Practicing Safe Cycling in an Unsafe, 4-Wheeled World


Warning: With this edition of Street Smart, we rip out our heart and strap it throbbing to our sleeve.

Today’s tirade--er, topic, is bikes.

Street Smart is proud to be a bandy-legged, exhaust-sucking bug-swallower of a daily cyclist, prone to defiant gestures and fits of righteous anger when wronged by the four-wheeled world.

As wonderful as cycling is, it is hard enough to perch on an aluminum groin-torture device and six square inches of rubber-skinned air without having to dodge the likes of you.


You know who you are.

You hug the shoulder and force us into ditches. You fling car doors open in our faces without checking your mirrors.

You pull out in front of us without warning, as if we should yield just because your destination matters more and your huge vehicle could pummel ours to scrap.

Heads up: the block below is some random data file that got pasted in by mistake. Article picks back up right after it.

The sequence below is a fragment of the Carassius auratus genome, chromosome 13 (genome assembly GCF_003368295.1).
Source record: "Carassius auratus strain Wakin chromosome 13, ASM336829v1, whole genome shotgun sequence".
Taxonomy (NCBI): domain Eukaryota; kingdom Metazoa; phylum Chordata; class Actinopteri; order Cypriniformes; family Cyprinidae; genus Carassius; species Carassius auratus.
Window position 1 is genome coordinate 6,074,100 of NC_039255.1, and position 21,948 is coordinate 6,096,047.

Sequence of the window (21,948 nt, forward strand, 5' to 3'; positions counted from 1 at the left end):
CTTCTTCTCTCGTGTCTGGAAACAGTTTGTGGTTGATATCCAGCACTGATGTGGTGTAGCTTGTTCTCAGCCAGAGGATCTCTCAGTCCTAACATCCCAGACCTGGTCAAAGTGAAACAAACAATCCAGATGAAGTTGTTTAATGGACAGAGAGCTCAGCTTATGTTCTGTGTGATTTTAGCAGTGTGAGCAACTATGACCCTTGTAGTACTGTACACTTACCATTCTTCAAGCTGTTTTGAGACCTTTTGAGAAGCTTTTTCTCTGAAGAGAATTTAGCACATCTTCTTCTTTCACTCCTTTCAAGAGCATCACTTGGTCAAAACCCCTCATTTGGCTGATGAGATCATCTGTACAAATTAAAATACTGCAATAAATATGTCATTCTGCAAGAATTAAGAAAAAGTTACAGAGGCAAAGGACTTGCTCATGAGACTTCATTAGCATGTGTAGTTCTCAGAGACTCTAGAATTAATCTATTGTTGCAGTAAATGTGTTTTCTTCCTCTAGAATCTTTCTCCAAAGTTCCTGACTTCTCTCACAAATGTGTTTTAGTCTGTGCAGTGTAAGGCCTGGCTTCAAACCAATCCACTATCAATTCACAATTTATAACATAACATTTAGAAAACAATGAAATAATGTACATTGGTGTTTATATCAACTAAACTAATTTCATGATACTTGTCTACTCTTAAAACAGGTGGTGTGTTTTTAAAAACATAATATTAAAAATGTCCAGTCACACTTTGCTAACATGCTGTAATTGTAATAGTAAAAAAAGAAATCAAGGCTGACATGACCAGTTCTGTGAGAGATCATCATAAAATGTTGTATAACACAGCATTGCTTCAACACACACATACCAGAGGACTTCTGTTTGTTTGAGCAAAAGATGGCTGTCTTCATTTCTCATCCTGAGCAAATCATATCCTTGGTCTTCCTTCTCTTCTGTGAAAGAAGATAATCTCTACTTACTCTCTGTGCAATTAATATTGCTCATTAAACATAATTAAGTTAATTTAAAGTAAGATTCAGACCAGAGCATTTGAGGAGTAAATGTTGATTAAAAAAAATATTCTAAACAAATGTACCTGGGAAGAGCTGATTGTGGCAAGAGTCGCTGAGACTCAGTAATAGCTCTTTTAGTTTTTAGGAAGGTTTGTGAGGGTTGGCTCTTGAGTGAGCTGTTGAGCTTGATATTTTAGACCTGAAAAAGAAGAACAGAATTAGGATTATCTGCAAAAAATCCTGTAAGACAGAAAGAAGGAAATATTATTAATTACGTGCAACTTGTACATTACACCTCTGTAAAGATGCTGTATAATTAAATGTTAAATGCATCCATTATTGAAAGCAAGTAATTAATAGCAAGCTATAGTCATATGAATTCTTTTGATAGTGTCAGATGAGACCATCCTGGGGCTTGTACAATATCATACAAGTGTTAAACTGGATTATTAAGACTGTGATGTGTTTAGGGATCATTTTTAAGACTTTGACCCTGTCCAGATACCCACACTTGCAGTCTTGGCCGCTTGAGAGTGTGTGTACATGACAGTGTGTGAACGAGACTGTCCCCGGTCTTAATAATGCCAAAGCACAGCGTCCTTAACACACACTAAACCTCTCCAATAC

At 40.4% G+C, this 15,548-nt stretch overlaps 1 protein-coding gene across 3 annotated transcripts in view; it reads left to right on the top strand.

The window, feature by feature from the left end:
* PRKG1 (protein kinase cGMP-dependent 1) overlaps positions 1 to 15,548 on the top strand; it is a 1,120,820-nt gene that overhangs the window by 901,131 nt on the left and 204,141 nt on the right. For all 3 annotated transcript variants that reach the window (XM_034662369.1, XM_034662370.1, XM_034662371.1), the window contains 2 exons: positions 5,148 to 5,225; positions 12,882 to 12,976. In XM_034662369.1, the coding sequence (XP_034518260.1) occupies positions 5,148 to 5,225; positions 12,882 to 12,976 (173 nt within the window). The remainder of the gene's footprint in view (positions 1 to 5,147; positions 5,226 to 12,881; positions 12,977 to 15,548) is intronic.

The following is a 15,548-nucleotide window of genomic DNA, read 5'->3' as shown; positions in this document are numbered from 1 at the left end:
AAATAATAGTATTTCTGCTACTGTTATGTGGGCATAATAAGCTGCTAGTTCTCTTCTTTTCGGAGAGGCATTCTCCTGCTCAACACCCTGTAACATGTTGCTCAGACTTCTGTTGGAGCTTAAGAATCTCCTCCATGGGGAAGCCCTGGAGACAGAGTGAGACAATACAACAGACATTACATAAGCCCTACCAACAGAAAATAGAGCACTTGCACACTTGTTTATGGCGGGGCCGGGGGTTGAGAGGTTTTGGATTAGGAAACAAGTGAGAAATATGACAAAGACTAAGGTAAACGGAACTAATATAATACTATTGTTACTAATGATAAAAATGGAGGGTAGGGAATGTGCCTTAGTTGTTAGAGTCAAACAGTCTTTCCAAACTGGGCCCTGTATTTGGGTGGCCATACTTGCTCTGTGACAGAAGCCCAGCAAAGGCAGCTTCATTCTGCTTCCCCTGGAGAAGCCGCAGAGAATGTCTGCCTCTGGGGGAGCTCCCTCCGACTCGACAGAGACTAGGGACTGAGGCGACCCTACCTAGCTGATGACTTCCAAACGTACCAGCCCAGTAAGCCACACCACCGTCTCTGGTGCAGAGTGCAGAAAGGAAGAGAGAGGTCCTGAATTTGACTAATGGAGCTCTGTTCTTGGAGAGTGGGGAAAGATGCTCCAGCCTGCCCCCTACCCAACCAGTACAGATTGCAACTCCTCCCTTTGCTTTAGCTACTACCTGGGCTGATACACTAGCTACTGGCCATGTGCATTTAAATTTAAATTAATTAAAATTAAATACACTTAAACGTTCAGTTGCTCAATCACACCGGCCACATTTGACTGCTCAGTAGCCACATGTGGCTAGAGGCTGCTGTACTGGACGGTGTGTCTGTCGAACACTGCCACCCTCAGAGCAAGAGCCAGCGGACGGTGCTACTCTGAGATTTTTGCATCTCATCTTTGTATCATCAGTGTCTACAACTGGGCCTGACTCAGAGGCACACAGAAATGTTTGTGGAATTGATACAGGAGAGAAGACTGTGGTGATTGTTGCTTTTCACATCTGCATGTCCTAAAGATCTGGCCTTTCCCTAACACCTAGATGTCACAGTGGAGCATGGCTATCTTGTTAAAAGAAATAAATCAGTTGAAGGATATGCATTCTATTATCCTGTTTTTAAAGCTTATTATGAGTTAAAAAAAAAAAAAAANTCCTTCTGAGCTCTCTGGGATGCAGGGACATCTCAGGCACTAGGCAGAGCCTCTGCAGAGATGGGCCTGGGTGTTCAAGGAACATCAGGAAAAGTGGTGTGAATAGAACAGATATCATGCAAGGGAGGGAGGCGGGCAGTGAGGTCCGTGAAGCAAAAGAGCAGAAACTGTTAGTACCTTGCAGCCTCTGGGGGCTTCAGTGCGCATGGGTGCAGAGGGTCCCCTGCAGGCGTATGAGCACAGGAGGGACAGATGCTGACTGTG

We get so mad we could just spit. And we spit pretty accurately, so watch it.



Dear Street Smart:

Thank you for your continuing efforts to promote safe bicycling.

Please expand on your recent comments on right turns for motorists into the bike lane. I have experienced numerous instances in which a vehicle turns right from the “right lane,” directly in front of my path in a marked bike lane.

Kindly remind them that they may overtake and pass me, if it doesn’t impede my progress (just like another motor vehicle) and if it is safe to do so.

Otherwise, drop a safe distance behind me and wait your turn. In any case, please do not intercept me at the corner by speeding up and cutting in front of me!

Jeffrey L. Wissot, Westlake Village



Dear Reader:

There are laws to deal with thoughtless jerks like these.

Bicycles, like cars, are vehicles under the law. And their operators must follow all rules of the road, says California Highway Patrol Officer Michael Condon.

“The guy that turns right in front of the bicycle is in violation,” he says. “If there had been an accident because he failed to see a bicycle, [the driver] would be at fault.”

Bad bicyclists can be almost as dangerous--and illegal--as bad drivers, although usually they are mostly a hazard to themselves.

You cyclists who ride against traffic, ignore stoplights and stop signs, drift across traffic lanes without signaling, cycle while drunk or pedal without a helmet (although the helmet law applies only to children) are asking for it.